Likely proponents and allies are to be found within teams and individuals using Scrum and XP on a regular / daily basis, and organisations that “have a small company vibe”, which may be startups on a growth spurt, or organisations in a highly fluid environment with significant localised decision making.

The Goldilocks Solution

As the heading suggests, I think the right mix for any given organisation is somewhere in the middle. Power isn’t solely contained within a single area (though granted, in many cases, the vast majority of the power is indeed concentrated that way), and any scaled agile adoption strategy will need to understand and accommodate that to increase the chances of tangible benefits being felt by the organisation.

 

Feedback

As this is just a hypothesis I’ve got, I’d love to hear what you think, whether you’ve observed things that support this theory, disprove it entirely, or somewhere in between.

A culture of learning

It’s no secret that teams that have a “culture of learning” outperform similar teams that don’t care about that sort of thing. The Internet’s full of articles extolling the virtues of such a culture, along countless articles offering suggestions on things to do that would help you develop your learning culture. There’s a lot of good sense out there, but in my experience, it’s not really possible to develop (or introduce) a “learning culture” as a discrete thing. There is no carrot & stick solution that’s resilient to real life.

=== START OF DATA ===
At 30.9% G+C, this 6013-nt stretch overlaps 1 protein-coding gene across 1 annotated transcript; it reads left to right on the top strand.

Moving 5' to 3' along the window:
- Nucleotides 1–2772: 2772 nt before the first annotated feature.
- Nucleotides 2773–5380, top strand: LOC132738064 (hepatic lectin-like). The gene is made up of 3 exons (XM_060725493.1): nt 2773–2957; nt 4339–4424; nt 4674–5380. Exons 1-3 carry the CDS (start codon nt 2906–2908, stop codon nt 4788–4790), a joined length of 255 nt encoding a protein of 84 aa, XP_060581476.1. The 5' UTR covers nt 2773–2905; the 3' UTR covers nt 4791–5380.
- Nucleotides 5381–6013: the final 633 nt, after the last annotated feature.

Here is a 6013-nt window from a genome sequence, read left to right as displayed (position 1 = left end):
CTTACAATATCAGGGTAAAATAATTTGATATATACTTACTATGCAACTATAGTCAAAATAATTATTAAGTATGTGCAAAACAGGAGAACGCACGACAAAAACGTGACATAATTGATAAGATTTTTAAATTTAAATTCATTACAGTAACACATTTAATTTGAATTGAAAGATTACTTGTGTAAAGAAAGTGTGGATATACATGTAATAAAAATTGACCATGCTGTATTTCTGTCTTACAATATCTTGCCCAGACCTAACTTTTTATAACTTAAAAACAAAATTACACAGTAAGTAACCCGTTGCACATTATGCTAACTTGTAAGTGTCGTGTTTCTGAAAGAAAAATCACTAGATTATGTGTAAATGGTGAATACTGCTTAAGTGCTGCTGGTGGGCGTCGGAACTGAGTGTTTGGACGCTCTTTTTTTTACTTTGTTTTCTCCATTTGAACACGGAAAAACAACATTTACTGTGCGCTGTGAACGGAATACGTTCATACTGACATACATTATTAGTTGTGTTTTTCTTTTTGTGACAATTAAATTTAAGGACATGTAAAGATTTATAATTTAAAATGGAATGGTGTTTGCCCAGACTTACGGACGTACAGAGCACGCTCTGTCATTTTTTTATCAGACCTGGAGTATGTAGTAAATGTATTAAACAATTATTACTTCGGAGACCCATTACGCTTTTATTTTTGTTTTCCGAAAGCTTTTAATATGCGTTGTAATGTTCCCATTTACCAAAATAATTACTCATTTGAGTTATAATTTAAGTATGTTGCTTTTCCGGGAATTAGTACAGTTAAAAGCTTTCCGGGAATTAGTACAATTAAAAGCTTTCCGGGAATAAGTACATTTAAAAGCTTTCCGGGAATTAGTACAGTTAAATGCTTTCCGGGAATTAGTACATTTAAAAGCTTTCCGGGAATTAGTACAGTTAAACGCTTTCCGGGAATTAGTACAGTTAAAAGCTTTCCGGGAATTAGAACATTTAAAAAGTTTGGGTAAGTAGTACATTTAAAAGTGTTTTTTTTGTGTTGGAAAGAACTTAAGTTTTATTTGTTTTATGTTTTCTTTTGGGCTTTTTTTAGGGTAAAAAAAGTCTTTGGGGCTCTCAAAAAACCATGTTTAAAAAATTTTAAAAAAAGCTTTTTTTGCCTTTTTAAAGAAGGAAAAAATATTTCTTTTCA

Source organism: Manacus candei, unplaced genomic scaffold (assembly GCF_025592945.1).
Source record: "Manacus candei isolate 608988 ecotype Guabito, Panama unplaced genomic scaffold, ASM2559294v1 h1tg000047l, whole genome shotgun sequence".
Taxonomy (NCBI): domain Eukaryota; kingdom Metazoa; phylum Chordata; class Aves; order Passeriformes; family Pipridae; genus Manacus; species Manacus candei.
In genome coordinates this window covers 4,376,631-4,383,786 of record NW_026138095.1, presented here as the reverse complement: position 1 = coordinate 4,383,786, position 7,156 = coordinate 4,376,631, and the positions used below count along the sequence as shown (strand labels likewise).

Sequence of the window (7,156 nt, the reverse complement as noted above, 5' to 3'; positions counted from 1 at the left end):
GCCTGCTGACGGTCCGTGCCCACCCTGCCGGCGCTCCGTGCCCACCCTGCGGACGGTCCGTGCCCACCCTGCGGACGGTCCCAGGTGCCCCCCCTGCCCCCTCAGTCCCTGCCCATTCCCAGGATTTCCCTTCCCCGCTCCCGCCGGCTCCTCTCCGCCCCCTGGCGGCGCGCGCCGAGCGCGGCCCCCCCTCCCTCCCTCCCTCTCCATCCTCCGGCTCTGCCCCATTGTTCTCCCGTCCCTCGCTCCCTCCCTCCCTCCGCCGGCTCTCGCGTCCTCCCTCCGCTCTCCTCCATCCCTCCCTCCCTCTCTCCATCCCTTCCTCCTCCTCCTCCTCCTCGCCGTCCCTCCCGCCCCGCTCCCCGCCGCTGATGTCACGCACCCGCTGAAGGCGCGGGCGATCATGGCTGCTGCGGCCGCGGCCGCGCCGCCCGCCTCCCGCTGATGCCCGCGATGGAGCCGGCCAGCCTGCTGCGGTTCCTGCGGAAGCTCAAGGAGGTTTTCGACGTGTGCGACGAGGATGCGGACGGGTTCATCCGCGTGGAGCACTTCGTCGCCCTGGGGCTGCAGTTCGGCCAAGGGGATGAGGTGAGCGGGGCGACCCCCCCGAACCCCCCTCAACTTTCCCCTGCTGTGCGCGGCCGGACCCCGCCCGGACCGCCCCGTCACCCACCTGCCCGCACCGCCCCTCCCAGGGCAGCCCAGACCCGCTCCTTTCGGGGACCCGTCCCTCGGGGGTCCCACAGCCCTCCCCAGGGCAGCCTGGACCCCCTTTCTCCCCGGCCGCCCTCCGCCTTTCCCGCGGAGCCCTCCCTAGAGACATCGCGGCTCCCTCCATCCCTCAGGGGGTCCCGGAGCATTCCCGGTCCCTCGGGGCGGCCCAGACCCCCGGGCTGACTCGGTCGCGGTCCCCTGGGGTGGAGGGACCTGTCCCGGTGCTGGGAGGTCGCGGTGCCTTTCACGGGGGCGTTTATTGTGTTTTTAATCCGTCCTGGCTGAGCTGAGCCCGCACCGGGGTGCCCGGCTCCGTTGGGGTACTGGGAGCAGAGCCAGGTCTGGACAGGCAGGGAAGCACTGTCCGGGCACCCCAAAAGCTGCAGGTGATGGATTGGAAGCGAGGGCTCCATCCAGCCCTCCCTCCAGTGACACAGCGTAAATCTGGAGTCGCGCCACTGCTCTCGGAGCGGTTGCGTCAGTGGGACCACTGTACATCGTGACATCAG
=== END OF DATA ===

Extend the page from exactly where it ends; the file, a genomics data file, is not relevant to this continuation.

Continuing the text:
The best I’ve been able to do is make it possible for my teams to believe that it’s worth learning new things, growing and sharing. Mostly because it’s more fun that way. As a species, we are if nothing else, driven by emotions. Hopefully positive ones.

Learning new things is a risky business. For a start, if it’s something difficult, or requires lots of practice to master, then you’re going to get things wrong. A lot. Making a mistake is often seen “in the corporate world” as a bad thing. With penalties like “poor performance ratings” if you’re an employee, and terminated contracts if you’re self employed. Ironic really, as we tend to learn the most valuable stuff while making mistakes. So another thing that I do to help my teams, is make it OK to make mistakes, to break things. On one project, that was a counter – everyone was allowed 3 epic fails. On another project, it was “as many as we needed to in order to do the right thing by our customers” (we were very user need driven so we had lots of empathy with our users).

On an explicit front, we introduced “Lunch and Learn sessions” – once a week, for 30 minutes. The list of topics was on a (Product) Backlog – well, a whiteboard with a load of post-it notes on it. Anyone could add things to the backlog, and re-order things as they saw fit, with a deadline of the morning of the lunch&learn day. It started off as me giving the talks, which after a couple of months, saw others offering themselves up as speakers for a subject they were keen on. It wasn’t limited to digital development either. One speaker wanted to talk about macro photography. We were able to round up guest speakers from other projects, and they were usually delighted at the chance, and in payment, we would give a talk to their team in exchange.  One session was a live demo – our accessibility specialist brought in a blindfold and some headphones, and we were to try and use the website that we were building, but from the perspective of a blind user. Talk about an eye opener!